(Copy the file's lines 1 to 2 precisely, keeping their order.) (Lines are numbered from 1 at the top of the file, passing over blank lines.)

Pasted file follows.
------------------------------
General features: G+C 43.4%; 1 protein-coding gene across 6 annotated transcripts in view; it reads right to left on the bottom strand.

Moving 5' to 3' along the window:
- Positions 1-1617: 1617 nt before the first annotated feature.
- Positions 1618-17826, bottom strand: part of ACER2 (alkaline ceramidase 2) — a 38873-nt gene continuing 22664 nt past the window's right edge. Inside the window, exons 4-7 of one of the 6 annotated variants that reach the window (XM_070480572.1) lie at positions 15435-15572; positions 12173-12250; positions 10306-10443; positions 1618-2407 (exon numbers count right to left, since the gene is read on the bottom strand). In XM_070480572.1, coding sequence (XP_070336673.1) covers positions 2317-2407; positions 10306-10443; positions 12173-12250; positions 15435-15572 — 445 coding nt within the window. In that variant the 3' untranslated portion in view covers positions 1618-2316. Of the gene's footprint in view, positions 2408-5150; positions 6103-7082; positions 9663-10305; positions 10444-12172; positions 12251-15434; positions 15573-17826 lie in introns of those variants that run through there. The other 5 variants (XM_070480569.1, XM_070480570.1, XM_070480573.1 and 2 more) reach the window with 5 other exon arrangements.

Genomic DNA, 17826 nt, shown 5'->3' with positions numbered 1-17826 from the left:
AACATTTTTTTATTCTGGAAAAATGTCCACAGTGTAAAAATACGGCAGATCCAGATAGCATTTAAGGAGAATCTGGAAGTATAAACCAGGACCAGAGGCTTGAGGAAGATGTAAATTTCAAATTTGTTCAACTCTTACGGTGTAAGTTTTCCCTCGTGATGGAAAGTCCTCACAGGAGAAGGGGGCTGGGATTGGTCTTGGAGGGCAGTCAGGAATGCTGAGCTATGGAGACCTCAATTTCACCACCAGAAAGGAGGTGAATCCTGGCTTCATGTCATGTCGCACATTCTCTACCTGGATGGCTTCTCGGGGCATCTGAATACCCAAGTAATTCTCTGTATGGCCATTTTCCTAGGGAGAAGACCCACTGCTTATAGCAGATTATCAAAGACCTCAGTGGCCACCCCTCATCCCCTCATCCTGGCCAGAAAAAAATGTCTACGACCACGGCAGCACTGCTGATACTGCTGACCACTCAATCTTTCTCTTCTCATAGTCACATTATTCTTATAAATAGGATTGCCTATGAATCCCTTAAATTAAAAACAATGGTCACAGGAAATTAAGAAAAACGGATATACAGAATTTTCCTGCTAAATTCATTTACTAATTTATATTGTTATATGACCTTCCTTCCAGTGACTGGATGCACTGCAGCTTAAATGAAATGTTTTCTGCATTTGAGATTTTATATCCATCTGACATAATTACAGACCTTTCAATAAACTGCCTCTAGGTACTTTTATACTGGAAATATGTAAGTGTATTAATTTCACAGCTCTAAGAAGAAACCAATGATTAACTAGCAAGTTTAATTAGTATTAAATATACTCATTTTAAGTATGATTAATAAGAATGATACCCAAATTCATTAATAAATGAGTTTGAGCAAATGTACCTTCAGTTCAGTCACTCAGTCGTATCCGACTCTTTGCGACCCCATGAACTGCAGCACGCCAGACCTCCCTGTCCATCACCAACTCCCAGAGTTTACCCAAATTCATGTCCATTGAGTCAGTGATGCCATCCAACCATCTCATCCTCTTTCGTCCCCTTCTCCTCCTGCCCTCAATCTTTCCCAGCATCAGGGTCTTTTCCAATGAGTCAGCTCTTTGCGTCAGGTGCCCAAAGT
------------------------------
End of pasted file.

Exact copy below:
General features: G+C 43.4%; 1 protein-coding gene across 6 annotated transcripts in view; it reads right to left on the bottom strand.

Moving 5' to 3' along the window: